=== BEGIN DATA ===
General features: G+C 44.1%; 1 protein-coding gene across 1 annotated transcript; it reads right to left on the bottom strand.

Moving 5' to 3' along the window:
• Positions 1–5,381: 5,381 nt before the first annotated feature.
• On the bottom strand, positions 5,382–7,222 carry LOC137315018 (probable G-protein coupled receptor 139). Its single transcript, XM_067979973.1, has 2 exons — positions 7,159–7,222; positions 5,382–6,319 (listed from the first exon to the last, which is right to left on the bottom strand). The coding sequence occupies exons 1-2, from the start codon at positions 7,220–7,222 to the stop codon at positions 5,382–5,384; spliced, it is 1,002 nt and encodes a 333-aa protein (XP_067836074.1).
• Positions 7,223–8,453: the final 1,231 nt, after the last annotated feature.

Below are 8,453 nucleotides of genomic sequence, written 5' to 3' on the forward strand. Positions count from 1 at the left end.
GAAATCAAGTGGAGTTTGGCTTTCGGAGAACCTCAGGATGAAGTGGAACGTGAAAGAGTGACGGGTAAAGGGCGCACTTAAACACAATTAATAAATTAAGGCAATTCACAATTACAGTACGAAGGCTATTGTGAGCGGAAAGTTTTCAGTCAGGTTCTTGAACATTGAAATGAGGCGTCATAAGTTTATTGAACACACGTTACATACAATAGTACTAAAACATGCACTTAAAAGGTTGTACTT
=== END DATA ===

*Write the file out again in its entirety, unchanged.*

General features: G+C 44.1%; 1 protein-coding gene across 1 annotated transcript; it reads right to left on the bottom strand.

Moving 5' to 3' along the window:
• Positions 1–5,381: 5,381 nt before the first annotated feature.
• On the bottom strand, positions 5,382–7,222 carry LOC137315018 (probable G-protein coupled receptor 139). Its single transcript, XM_067979973.1, has 2 exons — positions 7,159–7,222; positions 5,382–6,319 (listed from the first exon to the last, which is right to left on the bottom strand). The coding sequence occupies exons 1-2, from the start codon at positions 7,220–7,222 to the stop codon at positions 5,382–5,384; spliced, it is 1,002 nt and encodes a 333-aa protein (XP_067836074.1).
• Positions 7,223–8,453: the final 1,231 nt, after the last annotated feature.

Below are 8,453 nucleotides of genomic sequence, written 5' to 3' on the forward strand. Positions count from 1 at the left end.
GAAATCAAGTGGAGTTTGGCTTTCGGAGAACCTCAGGATGAAGTGGAACGTGAAAGAGTGACGGGTAAAGGGCGCACTTAAACACAATTAATAAATTAAGGCAATTCACAATTACAGTACGAAGGCTATTGTGAGCGGAAAGTTTTCAGTCAGGTTCTTGAACATTGAAATGAGGCGTCATAAGTTTATTGAACACACGTTACATACAATAGTACTAAAACATGCACTTAAAAGGTTGTACTT